Functional characterization of TNNC1 rare variants identified in dilated cardiomyopathy

Jose Renato Pinto, Jill D. Siegfried, Michelle S. Parvatiyar, Duanxiang Li, Nadine Norton, Michelle A. Jones, Jingsheng Liang, James D. Potter, Ray E. Hershberger

Research output: Contribution to journalArticlepeer-review

36 Scopus citations


TNNC1, which encodes cardiac troponin C (cTnC), remains elusive as a dilated cardiomyopathy (DCM) gene. Here, we report the clinical, genetic, and functional characterization of four TNNC1 rare variants (Y5H, M103I, D145E, and I148V), all previously reported by us in association with DCM (Hershberger, R. E., Norton, N., Morales, A., Li, D., Siegfried, J. D., and Gonzalez-Quintana, J. (2010) Circ. Cardiovasc. Genet. 3, 155-161); in the previous study, two variants (Y5H and D145E) were identified in subjects who also carried MYH7 and MYBPC3 rare variants, respectively. Functional studies using the recombinant human mutant cTnC proteins reconstituted into porcine papillary skinned fibers showed decreased Ca 2+ sensitivity of force development (Y5H and M103I). Furthermore, the cTnC mutants diminished (Y5H and I148V) or abolished (M103I) the effects of PKA phosphorylation on Ca 2+ sensitivity. Only M103I decreased the troponin activation properties of the actomyosin ATPase when Ca 2+ was present. CD spectroscopic studies of apo (absence of divalent cations)-, Mg 2+-,and Ca 2+/Mg 2+-bound states indicated that all of the cTnC mutants (except I148V in the Ca 2+/Mg 2+ condition) decreased the α-helical content. These results suggest that each mutation alters the function/ability of the myofilament to bind Ca 2+ as a result of modifications in cTnC structure. One variant (D145E) that was previously reported in association with hypertrophic cardiomyopathy and that produced results in vivo in this study consistent with prior hypertrophic cardiomyopathy functional studies was found associated with the MYBPC3 P910T rare variant, likely contributing to the observed DCM phenotype. We conclude that these rare variants alter the regulation of contraction in some way, and the combined clinical, molecular, genetic, and functional data reinforce the importance of TNNC1 rare variants in the pathogenesis of DCM.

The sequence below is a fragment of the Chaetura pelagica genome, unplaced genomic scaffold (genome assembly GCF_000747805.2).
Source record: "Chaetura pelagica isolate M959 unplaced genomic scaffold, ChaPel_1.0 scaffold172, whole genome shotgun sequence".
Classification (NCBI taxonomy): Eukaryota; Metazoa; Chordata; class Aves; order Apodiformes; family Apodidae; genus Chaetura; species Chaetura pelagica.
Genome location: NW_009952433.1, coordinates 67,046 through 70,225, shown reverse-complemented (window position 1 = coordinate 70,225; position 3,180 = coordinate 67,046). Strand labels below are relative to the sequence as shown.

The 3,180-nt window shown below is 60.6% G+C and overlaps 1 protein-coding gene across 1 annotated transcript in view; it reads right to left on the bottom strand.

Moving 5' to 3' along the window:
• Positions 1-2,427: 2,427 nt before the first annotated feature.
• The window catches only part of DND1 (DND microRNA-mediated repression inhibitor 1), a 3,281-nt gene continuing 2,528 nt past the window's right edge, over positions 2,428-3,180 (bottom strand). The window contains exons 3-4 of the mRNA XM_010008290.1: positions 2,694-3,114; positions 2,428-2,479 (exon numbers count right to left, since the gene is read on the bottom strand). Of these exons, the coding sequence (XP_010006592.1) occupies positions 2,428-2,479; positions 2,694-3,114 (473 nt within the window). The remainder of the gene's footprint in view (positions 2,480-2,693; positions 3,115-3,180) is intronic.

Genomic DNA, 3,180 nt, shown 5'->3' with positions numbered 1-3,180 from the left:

Original languageEnglish (US)
Pages (from-to)34404-34412
Number of pages9
JournalJournal of Biological Chemistry
Issue number39
StatePublished - Oct 30 2011

ASJC Scopus subject areas

  • Biochemistry
  • Molecular Biology
  • Cell Biology


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